Note: This post is about OLPC XO laptops and Sugar learning platform. This post does not apply to the Android-based XO Tablet.
As the OLPC project grows around the world, the quest for data increases. This is really more like the quest for information - data are just a collection of observations. It would be remiss of me as an Information Systems professor to not pass on that information to you (no pun intended). Unless we place data into a frame of reference, it's quite useless. For instance, what does 2, 3, 5 mean? You may say the first three prime numbers, but I say it's the number of pineapples, bananas and oranges I bought at the local market. Frame of reference is key! Processing data into information requires that we know what we have observed (data) and what we are looking for (information). Are we looking for aggregates (such as frequency of use) or correlation (such as usage of TuxMath is higher after school hours).
While we started looking for such data a while ago, it looks like the level of interest has grown. Here are the different efforts I know of:
I had exchanged a few emails with Bernie Innocenti, Raúl Gutiérrez Segalés and Morgan Ames a while back, when we started to look at metadata collection and analysis (note that the two are different). Most of their work lives in a git repository online, but we were unable to make it work on our setup. It appears to have two components: a Python-based collection system, and a Ruby-on-Rails based visualization system.
Newer builds of Sugar from OLPC Australia show a harvest system in the control panel. Martin Abente Lahaye tells me that most of this is based on work at https://github.com/tchx84/harvest-client and https://github.com/tchx84/harvest-server At a cursory glance, the system appears to gather the metadata, and push it to a location on the Internet. I need to explore this a bit more. This system is different from the others in that the metadata is pushed to a central server, skipping the intermediate school server. It "harvests" the metadata, but it does not look like the system visualizes or analyzes it.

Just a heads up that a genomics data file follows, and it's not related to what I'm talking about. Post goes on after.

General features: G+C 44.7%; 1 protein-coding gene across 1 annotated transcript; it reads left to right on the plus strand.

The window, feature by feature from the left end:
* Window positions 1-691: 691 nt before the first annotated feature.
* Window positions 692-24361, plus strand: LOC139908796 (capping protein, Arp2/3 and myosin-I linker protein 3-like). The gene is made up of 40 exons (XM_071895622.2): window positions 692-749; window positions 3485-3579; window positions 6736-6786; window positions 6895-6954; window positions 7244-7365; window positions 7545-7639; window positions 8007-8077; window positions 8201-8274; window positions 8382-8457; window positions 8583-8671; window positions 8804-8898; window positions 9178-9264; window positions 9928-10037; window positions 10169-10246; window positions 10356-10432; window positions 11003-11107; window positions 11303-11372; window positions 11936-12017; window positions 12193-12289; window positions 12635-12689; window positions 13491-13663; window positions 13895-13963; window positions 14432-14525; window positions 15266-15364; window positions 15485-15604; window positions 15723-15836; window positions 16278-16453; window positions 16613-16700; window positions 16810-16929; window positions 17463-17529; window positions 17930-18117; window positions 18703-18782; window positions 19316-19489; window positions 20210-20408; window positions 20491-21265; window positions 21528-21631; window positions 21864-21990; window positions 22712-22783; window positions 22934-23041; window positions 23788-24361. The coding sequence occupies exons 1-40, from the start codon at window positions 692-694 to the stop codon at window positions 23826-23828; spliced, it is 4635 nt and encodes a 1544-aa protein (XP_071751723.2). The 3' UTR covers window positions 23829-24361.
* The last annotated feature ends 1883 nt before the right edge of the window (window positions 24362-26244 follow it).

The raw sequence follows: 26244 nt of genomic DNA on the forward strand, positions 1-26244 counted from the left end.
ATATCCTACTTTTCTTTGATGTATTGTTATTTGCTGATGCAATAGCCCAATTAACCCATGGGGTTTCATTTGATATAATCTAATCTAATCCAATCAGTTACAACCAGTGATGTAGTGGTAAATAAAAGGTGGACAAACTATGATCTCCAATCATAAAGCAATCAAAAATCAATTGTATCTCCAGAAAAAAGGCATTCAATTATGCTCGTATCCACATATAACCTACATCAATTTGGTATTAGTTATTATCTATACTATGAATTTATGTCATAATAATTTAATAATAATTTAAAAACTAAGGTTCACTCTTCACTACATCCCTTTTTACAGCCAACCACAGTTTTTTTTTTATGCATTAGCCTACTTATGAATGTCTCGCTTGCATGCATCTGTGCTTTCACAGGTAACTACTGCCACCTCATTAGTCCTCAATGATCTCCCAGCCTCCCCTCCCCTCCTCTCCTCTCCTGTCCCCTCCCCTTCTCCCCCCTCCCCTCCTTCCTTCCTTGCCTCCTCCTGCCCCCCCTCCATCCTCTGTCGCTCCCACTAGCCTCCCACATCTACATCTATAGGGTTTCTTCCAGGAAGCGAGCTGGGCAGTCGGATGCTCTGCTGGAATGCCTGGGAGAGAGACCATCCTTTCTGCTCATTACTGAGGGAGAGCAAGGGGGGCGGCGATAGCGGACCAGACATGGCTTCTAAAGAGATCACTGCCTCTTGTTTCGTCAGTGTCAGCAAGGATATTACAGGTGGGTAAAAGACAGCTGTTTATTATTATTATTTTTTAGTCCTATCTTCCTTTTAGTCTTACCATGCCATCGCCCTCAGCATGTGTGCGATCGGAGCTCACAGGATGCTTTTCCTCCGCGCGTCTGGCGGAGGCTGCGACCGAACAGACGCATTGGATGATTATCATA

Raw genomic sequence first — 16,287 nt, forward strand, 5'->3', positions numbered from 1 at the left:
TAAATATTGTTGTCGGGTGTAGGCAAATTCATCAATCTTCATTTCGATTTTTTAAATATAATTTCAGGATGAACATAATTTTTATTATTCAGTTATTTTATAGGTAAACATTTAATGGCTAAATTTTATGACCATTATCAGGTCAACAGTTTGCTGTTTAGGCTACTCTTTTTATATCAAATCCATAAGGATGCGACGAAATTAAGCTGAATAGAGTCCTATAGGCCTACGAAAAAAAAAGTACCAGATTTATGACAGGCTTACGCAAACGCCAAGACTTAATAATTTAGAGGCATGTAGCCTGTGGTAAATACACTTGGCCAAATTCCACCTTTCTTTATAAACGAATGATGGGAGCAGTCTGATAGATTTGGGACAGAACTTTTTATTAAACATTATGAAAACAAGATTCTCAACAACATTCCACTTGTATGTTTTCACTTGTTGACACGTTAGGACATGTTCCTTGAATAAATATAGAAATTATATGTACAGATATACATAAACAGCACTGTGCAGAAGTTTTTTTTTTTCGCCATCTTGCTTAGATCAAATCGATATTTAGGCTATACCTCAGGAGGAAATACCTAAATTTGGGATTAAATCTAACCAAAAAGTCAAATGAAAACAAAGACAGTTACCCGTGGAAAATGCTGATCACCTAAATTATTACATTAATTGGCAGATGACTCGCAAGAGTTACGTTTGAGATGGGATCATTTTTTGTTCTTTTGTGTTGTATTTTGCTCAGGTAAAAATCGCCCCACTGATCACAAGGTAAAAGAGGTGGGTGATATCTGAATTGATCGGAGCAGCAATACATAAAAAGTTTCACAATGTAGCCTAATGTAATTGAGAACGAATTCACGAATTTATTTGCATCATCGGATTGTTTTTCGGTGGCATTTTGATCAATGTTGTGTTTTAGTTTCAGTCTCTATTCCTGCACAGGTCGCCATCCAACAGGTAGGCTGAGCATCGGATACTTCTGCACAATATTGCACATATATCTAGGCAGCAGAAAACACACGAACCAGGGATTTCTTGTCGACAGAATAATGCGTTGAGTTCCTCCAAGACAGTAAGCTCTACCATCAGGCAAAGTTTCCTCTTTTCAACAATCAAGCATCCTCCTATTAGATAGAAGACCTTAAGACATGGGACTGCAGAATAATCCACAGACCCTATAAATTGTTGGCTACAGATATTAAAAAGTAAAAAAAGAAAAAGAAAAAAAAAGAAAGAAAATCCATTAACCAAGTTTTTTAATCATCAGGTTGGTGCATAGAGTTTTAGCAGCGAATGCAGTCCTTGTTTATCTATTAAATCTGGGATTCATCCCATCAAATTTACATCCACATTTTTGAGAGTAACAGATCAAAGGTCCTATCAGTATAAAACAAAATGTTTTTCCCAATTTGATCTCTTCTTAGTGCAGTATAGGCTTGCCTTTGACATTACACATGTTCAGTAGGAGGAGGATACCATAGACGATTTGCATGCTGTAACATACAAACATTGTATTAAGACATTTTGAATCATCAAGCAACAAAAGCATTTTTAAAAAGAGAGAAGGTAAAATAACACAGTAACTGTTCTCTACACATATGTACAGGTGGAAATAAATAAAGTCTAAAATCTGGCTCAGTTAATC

Martin Dluhos, who attended the OLPC San Francisco Community Summit, has moved on the Nepal. Martin, myself and Leotis had some conversations, and it looks like Martin is extending the work that Leotis and Raul did into something relevant for OLE Nepal. His git repo is at https://github.com/martasd/xo-stats
All the methods discussed above pulldata from Sugar datastore. This last approach is different in that it sits a level below Sugar itself and can capture events related to icons clicked, collaboration, local vs networked, etc. In fact, it probably gathers more data than necessary. We have this running in Bhagmalpur, India, thanks to Anish Mangal and Activity Central. It is based on the Sugar Stats project. The metadata sits on the XO locally, and gets pushed to a server (in our case, the XSCE) every so often. The data sits in a RRD format. We have a script that does RRD -> MySQL, where we can pull data as needed. This works fairly well, but we have had some minor operational glitches (we are switching over to PostgreSQL instead of MySQL, so we don't have multiple databases running on the server). The analysis part remains an exercise that I conduct in LibreOffice and R. We also don't have visualization here, but given the architecture of the Analytics system from OLPC Jamaica, we should be able to do a RRD -> json and populate the couchDB system relatively easily.
Given the somewhat similar need in all these projects, but with somewhat different approaches to architecture, I hope that we can get some convergence. I would like to see more work and polish on the Analytics system from Jamaica. This will help with giving the decision makers some feedback. I am sure most presentations would rather see pie charts and bar graphs rather than p-values! (By the way, EDUCAUSE has a good collection of information on learning analytics). In terms of analysis, it's difficult to do boilerplate work, because the analysis itself is very specific. While basic stats are easy to do using LibreOffice (or Excel for you lesser mortals) or SOFA or R, it goes back to the initial question: we should know what we have observed and what we are looking for.
Update: I got an email about two other projects in a similar vein. I have not used either, but I'm posting these for information: